In November, voters will have the opportunity to vote on Ballot Question 3, Medical Use of Marijuana. WaylandCares is opposed to Question 3.
As a community coalition working to prevent youth substance abuse, an essential priority is to reduce teen marijuana use through environmental strategies that decrease access to marijuana and increase perception of harm of the drug. Marijuana is a schedule I controlled substance and remains a federally illegal drug; it has not been approved as medicine by the United States Food and Drug Administration. Medicines are determined through rigorous study,
research and clinical trial, not through popular vote. Also, medicines are dispensed through the highly regulated pharmaceutical system. Circumventing the existing processes and infrastructure to determine and distribute medicine
risks public exposure to fraudulent and/or unsafe medicine.
Current research shows:
• States that have legalized marijuana as medicine are experiencing widespread use and abuse of marijuana. States with “medical” marijuana laws have higher marijuana abuse and dependence rates – almost twice as high than states without such laws.1
• Medical marijuana is being diverted to youth through increased supply and easy access. The 2008-2009 State Estimates of Drug Abuse show that four of the top five states, and 14 of the 18 states with the highest percentage of past month marijuana users ages 12-17 are states with “medical marijuana” programs.2 A 2012 study shows that among adolescents in substance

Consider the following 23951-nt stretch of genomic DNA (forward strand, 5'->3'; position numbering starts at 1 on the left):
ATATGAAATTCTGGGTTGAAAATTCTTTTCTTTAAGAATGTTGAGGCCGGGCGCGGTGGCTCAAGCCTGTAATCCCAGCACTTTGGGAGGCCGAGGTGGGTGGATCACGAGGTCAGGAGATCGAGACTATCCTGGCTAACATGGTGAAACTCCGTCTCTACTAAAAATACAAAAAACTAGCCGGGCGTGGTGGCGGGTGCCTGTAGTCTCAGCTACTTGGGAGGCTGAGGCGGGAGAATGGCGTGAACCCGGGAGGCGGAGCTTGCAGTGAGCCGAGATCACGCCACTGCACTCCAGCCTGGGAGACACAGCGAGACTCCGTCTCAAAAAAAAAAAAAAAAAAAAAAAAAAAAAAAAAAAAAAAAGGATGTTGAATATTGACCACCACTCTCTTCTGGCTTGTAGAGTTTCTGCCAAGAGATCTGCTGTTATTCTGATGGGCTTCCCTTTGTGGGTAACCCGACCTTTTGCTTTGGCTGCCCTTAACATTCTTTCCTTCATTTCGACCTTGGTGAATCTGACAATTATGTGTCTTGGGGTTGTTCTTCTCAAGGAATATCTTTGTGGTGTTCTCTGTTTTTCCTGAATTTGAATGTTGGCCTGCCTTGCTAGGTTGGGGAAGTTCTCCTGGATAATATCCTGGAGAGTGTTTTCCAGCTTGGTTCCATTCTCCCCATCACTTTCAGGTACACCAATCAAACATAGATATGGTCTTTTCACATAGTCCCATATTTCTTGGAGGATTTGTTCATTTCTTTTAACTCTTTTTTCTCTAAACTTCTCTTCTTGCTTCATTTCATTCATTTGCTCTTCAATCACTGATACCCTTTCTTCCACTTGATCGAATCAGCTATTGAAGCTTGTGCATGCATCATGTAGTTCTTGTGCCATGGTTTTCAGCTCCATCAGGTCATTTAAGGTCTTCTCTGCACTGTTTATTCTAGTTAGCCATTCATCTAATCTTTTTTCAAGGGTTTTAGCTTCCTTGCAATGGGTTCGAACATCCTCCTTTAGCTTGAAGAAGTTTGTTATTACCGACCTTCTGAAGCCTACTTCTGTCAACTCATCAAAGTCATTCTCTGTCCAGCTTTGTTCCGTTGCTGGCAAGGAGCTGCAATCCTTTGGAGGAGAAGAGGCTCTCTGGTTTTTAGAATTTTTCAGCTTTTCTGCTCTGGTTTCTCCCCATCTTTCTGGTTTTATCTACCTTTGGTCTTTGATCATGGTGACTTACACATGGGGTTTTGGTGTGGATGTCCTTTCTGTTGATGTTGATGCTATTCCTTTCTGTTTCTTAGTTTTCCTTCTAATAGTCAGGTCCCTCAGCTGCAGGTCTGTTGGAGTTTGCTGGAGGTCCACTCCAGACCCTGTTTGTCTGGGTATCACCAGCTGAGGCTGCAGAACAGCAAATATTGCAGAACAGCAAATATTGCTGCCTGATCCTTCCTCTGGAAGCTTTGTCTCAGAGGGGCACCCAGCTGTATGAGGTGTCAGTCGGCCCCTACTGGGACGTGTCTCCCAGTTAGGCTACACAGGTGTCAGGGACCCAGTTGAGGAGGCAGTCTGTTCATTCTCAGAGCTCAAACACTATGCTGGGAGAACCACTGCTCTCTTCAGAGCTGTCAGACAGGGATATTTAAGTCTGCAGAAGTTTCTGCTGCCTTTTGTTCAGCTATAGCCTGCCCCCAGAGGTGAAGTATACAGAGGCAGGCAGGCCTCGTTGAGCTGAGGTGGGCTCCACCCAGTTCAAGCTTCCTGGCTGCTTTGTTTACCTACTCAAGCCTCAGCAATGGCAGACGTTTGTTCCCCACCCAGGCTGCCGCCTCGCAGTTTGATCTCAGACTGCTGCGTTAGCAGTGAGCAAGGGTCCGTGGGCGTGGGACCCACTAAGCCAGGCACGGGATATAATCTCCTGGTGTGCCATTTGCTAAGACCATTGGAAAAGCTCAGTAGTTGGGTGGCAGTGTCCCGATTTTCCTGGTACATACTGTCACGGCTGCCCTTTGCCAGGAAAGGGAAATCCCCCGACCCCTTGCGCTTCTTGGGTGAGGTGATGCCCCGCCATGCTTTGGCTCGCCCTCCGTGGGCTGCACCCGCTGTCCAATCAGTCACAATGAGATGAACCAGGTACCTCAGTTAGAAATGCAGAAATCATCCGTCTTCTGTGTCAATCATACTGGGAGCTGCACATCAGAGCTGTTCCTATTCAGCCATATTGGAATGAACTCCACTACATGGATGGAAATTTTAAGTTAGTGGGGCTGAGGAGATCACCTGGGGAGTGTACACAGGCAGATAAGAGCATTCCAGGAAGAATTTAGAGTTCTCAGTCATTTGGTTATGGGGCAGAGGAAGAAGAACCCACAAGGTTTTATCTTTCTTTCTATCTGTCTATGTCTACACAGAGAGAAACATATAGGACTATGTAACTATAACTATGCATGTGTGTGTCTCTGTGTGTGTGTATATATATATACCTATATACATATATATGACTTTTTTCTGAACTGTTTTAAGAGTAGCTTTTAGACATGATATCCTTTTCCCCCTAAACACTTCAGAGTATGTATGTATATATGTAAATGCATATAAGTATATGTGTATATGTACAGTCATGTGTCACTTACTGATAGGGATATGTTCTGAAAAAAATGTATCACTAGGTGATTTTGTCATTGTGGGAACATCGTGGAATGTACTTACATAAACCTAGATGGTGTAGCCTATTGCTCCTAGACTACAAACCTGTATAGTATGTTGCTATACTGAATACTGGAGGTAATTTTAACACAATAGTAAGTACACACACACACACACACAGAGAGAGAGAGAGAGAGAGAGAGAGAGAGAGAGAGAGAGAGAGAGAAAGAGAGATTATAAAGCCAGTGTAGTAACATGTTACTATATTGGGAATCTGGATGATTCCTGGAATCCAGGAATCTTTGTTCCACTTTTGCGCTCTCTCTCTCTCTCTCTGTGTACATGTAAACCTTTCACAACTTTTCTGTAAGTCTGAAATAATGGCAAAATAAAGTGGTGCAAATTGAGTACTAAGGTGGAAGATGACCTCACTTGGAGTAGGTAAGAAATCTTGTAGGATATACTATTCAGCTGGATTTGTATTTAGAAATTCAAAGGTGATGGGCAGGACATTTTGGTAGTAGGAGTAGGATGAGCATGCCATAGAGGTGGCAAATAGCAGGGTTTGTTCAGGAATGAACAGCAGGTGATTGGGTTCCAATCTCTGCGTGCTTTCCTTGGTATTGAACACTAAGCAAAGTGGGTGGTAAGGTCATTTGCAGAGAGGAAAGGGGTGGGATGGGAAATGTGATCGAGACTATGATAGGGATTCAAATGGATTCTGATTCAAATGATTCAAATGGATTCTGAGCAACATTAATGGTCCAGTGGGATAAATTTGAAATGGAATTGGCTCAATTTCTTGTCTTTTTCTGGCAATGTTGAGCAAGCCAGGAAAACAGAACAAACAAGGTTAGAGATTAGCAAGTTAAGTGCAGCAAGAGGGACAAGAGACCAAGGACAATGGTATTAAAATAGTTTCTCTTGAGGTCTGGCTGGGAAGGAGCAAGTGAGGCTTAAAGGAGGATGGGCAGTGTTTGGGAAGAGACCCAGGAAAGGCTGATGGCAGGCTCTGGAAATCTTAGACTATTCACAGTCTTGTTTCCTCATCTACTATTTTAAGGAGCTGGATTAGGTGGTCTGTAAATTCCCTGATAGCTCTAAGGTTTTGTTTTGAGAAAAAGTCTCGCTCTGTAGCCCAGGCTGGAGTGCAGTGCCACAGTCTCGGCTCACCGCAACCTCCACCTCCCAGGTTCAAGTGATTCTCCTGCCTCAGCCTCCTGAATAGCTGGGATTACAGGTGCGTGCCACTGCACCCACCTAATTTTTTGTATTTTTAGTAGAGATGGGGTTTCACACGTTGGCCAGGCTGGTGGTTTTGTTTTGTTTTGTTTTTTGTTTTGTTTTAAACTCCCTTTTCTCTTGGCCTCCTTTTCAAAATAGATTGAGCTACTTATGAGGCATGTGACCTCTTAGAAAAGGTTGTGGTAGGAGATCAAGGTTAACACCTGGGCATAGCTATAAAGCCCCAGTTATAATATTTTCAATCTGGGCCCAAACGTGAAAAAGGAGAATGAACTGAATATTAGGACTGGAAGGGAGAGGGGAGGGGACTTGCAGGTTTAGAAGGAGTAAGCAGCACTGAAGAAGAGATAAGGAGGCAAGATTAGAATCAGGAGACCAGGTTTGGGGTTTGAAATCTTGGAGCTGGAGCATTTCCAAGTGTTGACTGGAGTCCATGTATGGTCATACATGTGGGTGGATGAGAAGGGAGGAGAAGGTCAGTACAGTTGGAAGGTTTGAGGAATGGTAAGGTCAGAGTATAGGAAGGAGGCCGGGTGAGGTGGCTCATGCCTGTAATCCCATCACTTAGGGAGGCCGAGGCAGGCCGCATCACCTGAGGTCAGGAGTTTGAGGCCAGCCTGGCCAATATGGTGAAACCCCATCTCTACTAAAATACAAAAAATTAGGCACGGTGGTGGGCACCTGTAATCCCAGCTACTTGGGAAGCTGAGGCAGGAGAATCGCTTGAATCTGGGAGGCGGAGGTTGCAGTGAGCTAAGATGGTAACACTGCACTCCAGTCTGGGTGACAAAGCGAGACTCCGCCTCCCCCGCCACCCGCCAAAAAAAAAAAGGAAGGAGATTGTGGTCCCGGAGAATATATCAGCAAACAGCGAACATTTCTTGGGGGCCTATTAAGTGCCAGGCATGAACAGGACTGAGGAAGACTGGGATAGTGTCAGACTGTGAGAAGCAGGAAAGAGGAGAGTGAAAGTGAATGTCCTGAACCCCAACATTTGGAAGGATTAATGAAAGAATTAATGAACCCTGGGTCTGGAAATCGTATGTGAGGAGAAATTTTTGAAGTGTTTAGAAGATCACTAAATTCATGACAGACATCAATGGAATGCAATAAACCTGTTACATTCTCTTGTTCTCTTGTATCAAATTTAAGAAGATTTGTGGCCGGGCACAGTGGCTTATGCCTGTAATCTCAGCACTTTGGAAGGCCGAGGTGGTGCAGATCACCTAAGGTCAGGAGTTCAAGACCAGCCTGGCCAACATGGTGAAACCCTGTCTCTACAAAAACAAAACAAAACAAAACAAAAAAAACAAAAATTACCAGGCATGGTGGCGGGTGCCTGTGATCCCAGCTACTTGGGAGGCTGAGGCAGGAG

abuse treatment in Denver, Colorado, 74% had used someone else’s medical marijuana a median of 50 times.3
• Marijuana is addictive. The National Institutes of Health found that the earlier marijuana use is initiated, the higher the risk for drug abuse and dependence. Those who begin using the drug in their teens have approximately a one-in-six chance of developing marijuana dependence.4 In fact, children and teens are six times likelier to be in treatment for marijuana than for all other illegal drugs combined.5 Addiction rates among 12-17 year olds are among the highest levels nationally in states that have “medical marijuana” programs.6
• Marijuana use harms adolescent brain development. A study by the Children’s Hospital of Philadelphia, and the National Institute on Mental Health, found that adolescents and young adults who are heavy users of marijuana are more likely than non-users to have impaired brain development. Researchers found abnormalities in areas of the brain that interconnect brain regions involved in memory, attention, decision-making, language and executive functioning skills. A new, 2012 longitudinal study indicates an average eight-point drop in IQ among teens who use marijuana.7
• “Medical” marijuana initiatives increase youth access to and acceptability of marijuana, and make pot look safe to kids. States that have “medical” marijuana programs have among the lowest perceptions of harm among youth in the nation.8 The 2011 Monitoring the Future Survey reports that 22.7 percent of U.S. high school seniors thought that there was a great risk of harm from smoking marijuana occasionally, down from 26.6 percent in 2003.9 Efforts to pass “medical” marijuana initiatives further normalize marijuana use among youth and thereby lessen the perceptions of its dangers and negative effects, which will result in increases in youth marijuana use.
• Marijuana use negatively impacts academic achievement. The more a student uses drugs such as marijuana, the lower their grade point average is likely to be and the more likely they are to drop out of school.10